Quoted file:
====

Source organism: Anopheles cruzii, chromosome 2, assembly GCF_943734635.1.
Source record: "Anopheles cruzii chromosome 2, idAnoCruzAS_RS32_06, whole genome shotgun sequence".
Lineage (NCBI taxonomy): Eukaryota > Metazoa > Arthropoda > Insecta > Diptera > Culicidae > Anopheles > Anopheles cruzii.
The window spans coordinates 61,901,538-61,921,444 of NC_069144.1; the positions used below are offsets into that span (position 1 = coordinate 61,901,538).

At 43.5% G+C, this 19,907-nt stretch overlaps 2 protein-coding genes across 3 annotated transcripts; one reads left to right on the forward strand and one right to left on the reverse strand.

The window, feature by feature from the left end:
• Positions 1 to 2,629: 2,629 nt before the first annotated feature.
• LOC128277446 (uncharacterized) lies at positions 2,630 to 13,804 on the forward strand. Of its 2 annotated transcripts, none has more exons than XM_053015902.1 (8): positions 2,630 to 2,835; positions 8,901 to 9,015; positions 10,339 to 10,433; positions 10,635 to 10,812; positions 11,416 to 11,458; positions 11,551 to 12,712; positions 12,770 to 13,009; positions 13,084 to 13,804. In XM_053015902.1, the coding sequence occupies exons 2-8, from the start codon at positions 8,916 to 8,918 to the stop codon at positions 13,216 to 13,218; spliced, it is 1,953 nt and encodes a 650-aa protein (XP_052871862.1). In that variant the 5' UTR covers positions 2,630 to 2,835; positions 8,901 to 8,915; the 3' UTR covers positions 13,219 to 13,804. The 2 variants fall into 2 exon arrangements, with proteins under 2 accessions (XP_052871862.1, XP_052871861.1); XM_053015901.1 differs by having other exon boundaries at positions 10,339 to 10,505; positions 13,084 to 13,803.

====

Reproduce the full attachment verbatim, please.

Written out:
Source organism: Anopheles cruzii, chromosome 2, assembly GCF_943734635.1.
Source record: "Anopheles cruzii chromosome 2, idAnoCruzAS_RS32_06, whole genome shotgun sequence".
Lineage (NCBI taxonomy): Eukaryota > Metazoa > Arthropoda > Insecta > Diptera > Culicidae > Anopheles > Anopheles cruzii.
The window spans coordinates 61,901,538-61,921,444 of NC_069144.1; the positions used below are offsets into that span (position 1 = coordinate 61,901,538).

At 43.5% G+C, this 19,907-nt stretch overlaps 2 protein-coding genes across 3 annotated transcripts; one reads left to right on the forward strand and one right to left on the reverse strand.

The window, feature by feature from the left end:
• Positions 1 to 2,629: 2,629 nt before the first annotated feature.
• LOC128277446 (uncharacterized) lies at positions 2,630 to 13,804 on the forward strand. Of its 2 annotated transcripts, none has more exons than XM_053015902.1 (8): positions 2,630 to 2,835; positions 8,901 to 9,015; positions 10,339 to 10,433; positions 10,635 to 10,812; positions 11,416 to 11,458; positions 11,551 to 12,712; positions 12,770 to 13,009; positions 13,084 to 13,804. In XM_053015902.1, the coding sequence occupies exons 2-8, from the start codon at positions 8,916 to 8,918 to the stop codon at positions 13,216 to 13,218; spliced, it is 1,953 nt and encodes a 650-aa protein (XP_052871862.1). In that variant the 5' UTR covers positions 2,630 to 2,835; positions 8,901 to 8,915; the 3' UTR covers positions 13,219 to 13,804. The 2 variants fall into 2 exon arrangements, with proteins under 2 accessions (XP_052871862.1, XP_052871861.1); XM_053015901.1 differs by having other exon boundaries at positions 10,339 to 10,505; positions 13,084 to 13,803.